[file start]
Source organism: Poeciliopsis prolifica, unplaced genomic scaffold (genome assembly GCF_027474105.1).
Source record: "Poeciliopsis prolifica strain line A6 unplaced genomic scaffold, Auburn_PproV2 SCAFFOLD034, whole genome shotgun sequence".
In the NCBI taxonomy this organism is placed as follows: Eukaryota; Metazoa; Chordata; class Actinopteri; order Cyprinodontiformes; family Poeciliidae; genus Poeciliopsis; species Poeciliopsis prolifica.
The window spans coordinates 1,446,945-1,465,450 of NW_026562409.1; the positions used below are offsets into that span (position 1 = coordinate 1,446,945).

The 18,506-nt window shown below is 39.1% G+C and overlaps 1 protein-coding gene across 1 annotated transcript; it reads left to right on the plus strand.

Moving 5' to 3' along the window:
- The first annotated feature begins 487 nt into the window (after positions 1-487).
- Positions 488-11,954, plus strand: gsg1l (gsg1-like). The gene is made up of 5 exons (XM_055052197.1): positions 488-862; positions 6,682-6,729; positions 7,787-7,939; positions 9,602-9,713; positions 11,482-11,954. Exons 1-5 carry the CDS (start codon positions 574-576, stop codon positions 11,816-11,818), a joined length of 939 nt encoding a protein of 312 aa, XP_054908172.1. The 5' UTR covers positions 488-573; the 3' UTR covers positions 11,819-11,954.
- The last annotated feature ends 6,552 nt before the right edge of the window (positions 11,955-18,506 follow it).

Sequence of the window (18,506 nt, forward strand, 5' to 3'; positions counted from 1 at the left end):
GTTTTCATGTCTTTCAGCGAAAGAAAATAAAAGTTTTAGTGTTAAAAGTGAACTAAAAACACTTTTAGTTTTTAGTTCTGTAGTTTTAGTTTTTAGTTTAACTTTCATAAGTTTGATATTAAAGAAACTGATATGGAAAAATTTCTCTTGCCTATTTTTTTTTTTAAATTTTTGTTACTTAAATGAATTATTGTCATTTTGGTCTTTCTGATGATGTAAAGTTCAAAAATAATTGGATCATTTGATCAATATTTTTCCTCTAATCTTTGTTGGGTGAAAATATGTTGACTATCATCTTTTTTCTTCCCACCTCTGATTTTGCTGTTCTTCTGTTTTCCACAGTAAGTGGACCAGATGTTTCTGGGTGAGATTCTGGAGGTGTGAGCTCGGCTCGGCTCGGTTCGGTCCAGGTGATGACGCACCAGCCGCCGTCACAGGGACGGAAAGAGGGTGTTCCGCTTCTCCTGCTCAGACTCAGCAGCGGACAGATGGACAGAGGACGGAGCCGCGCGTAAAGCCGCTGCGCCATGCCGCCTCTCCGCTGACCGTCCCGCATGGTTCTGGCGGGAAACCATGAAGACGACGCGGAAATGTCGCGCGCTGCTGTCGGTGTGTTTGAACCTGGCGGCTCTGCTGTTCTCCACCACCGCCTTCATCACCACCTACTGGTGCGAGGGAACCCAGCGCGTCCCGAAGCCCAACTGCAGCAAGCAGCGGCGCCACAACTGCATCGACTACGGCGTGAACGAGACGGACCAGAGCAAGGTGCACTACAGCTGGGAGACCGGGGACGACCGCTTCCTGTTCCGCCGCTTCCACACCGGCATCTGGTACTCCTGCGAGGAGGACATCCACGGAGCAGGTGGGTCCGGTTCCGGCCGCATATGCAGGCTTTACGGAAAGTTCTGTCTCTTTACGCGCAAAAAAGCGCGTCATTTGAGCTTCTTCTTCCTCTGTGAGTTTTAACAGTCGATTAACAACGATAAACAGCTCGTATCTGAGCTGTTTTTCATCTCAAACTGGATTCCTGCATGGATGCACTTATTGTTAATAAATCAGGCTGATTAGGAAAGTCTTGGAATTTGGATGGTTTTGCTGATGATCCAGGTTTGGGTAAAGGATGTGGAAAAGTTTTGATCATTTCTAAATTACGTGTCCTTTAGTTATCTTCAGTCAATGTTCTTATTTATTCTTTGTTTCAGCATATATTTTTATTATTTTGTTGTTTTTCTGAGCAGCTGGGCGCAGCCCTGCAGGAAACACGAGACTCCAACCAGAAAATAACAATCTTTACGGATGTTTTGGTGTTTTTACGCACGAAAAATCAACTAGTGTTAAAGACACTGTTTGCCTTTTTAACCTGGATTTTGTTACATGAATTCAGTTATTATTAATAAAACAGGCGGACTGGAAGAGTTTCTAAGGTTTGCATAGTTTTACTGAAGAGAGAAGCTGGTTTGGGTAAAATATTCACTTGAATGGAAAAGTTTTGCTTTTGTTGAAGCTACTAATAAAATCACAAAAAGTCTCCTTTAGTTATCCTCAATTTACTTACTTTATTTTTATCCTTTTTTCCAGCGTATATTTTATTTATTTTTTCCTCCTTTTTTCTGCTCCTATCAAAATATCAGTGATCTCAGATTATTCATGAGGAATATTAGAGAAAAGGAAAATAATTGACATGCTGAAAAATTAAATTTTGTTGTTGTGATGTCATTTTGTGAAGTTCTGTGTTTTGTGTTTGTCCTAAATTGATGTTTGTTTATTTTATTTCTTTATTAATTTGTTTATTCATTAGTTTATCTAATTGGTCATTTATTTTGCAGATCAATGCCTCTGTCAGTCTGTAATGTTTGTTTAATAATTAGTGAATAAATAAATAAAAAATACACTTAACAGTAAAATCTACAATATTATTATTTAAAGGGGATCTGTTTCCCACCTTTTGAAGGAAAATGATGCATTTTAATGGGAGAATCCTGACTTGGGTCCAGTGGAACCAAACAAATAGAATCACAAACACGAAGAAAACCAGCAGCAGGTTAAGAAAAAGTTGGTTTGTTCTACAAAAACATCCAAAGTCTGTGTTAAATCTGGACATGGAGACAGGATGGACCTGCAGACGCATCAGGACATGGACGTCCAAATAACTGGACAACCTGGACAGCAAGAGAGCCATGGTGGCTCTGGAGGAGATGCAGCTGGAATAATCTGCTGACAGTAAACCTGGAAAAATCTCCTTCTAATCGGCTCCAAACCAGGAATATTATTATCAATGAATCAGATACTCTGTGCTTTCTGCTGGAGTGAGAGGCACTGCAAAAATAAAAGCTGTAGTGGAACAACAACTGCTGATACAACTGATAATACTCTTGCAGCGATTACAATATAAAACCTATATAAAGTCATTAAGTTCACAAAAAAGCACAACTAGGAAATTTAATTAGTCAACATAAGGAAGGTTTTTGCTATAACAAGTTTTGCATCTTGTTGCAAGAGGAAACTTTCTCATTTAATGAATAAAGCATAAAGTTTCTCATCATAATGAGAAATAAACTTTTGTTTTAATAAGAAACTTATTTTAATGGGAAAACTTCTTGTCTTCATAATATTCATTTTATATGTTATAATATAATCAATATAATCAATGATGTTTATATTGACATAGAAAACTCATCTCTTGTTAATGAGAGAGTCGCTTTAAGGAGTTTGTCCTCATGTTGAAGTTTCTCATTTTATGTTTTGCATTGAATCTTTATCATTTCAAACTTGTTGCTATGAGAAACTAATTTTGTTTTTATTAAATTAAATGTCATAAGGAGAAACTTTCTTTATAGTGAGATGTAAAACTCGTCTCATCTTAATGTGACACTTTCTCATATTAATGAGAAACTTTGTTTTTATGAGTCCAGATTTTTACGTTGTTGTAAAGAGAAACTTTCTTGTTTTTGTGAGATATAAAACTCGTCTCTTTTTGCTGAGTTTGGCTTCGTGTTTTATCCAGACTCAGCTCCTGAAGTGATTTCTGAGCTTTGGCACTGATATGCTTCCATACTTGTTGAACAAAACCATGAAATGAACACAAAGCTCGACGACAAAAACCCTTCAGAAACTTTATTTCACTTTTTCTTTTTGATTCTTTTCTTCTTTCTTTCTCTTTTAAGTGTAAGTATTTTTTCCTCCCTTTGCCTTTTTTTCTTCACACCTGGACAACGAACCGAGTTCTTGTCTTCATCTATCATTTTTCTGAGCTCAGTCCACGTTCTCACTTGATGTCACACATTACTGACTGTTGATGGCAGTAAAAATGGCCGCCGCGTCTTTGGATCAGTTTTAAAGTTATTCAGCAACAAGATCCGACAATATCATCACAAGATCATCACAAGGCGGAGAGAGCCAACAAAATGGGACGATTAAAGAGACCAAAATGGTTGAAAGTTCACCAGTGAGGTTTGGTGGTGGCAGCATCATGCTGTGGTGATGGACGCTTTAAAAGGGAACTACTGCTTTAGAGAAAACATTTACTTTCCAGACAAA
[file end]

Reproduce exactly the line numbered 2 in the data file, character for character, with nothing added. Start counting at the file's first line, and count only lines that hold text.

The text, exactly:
Source record: "Poeciliopsis prolifica strain line A6 unplaced genomic scaffold, Auburn_PproV2 SCAFFOLD034, whole genome shotgun sequence".